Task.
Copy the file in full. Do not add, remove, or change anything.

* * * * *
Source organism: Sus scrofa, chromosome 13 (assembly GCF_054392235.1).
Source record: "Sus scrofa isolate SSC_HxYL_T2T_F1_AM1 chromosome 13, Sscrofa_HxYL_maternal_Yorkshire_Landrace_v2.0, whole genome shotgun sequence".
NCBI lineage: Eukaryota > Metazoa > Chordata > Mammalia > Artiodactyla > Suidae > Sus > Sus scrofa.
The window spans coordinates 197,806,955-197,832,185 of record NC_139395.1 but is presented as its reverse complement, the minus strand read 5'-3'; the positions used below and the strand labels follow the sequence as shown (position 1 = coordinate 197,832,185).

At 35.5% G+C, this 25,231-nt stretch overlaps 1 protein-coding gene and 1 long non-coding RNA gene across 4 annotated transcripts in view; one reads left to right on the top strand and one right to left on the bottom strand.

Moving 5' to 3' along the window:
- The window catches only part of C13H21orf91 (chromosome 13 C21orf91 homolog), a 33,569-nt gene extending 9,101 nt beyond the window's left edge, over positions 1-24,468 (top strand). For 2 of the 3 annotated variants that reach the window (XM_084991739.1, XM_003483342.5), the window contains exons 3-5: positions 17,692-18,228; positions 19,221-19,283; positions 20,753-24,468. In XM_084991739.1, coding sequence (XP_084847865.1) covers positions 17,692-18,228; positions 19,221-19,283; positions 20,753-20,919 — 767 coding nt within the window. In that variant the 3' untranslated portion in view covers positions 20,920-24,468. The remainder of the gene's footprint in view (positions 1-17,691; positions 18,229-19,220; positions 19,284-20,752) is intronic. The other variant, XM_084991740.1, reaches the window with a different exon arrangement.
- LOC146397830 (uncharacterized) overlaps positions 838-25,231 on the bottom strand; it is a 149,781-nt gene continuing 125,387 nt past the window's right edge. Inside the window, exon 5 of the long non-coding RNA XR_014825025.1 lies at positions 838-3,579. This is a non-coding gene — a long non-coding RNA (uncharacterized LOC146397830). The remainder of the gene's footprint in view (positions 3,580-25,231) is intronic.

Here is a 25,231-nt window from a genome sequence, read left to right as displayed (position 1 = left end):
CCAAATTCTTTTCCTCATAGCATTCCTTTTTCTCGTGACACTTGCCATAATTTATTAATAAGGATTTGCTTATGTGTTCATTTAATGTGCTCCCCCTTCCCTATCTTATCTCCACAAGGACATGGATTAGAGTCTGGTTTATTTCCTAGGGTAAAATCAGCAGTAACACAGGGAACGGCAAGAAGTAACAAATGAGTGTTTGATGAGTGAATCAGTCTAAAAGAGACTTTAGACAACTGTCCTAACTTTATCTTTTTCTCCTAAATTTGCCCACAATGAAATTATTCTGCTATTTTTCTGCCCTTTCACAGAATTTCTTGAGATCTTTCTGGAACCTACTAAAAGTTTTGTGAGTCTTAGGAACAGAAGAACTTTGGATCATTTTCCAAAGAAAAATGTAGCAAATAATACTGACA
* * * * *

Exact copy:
Source organism: Sus scrofa, chromosome 13 (assembly GCF_054392235.1).
Source record: "Sus scrofa isolate SSC_HxYL_T2T_F1_AM1 chromosome 13, Sscrofa_HxYL_maternal_Yorkshire_Landrace_v2.0, whole genome shotgun sequence".
NCBI lineage: Eukaryota > Metazoa > Chordata > Mammalia > Artiodactyla > Suidae > Sus > Sus scrofa.
The window spans coordinates 197,806,955-197,832,185 of record NC_139395.1 but is presented as its reverse complement, the minus strand read 5'-3'; the positions used below and the strand labels follow the sequence as shown (position 1 = coordinate 197,832,185).

At 35.5% G+C, this 25,231-nt stretch overlaps 1 protein-coding gene and 1 long non-coding RNA gene across 4 annotated transcripts in view; one reads left to right on the top strand and one right to left on the bottom strand.

Moving 5' to 3' along the window:
- The window catches only part of C13H21orf91 (chromosome 13 C21orf91 homolog), a 33,569-nt gene extending 9,101 nt beyond the window's left edge, over positions 1-24,468 (top strand). For 2 of the 3 annotated variants that reach the window (XM_084991739.1, XM_003483342.5), the window contains exons 3-5: positions 17,692-18,228; positions 19,221-19,283; positions 20,753-24,468. In XM_084991739.1, coding sequence (XP_084847865.1) covers positions 17,692-18,228; positions 19,221-19,283; positions 20,753-20,919 — 767 coding nt within the window. In that variant the 3' untranslated portion in view covers positions 20,920-24,468. The remainder of the gene's footprint in view (positions 1-17,691; positions 18,229-19,220; positions 19,284-20,752) is intronic. The other variant, XM_084991740.1, reaches the window with a different exon arrangement.
- LOC146397830 (uncharacterized) overlaps positions 838-25,231 on the bottom strand; it is a 149,781-nt gene continuing 125,387 nt past the window's right edge. Inside the window, exon 5 of the long non-coding RNA XR_014825025.1 lies at positions 838-3,579. This is a non-coding gene — a long non-coding RNA (uncharacterized LOC146397830). The remainder of the gene's footprint in view (positions 3,580-25,231) is intronic.

Here is a 25,231-nt window from a genome sequence, read left to right as displayed (position 1 = left end):
CCAAATTCTTTTCCTCATAGCATTCCTTTTTCTCGTGACACTTGCCATAATTTATTAATAAGGATTTGCTTATGTGTTCATTTAATGTGCTCCCCCTTCCCTATCTTATCTCCACAAGGACATGGATTAGAGTCTGGTTTATTTCCTAGGGTAAAATCAGCAGTAACACAGGGAACGGCAAGAAGTAACAAATGAGTGTTTGATGAGTGAATCAGTCTAAAAGAGACTTTAGACAACTGTCCTAACTTTATCTTTTTCTCCTAAATTTGCCCACAATGAAATTATTCTGCTATTTTTCTGCCCTTTCACAGAATTTCTTGAGATCTTTCTGGAACCTACTAAAAGTTTTGTGAGTCTTAGGAACAGAAGAACTTTGGATCATTTTCCAAAGAAAAATGTAGCAAATAATACTGACA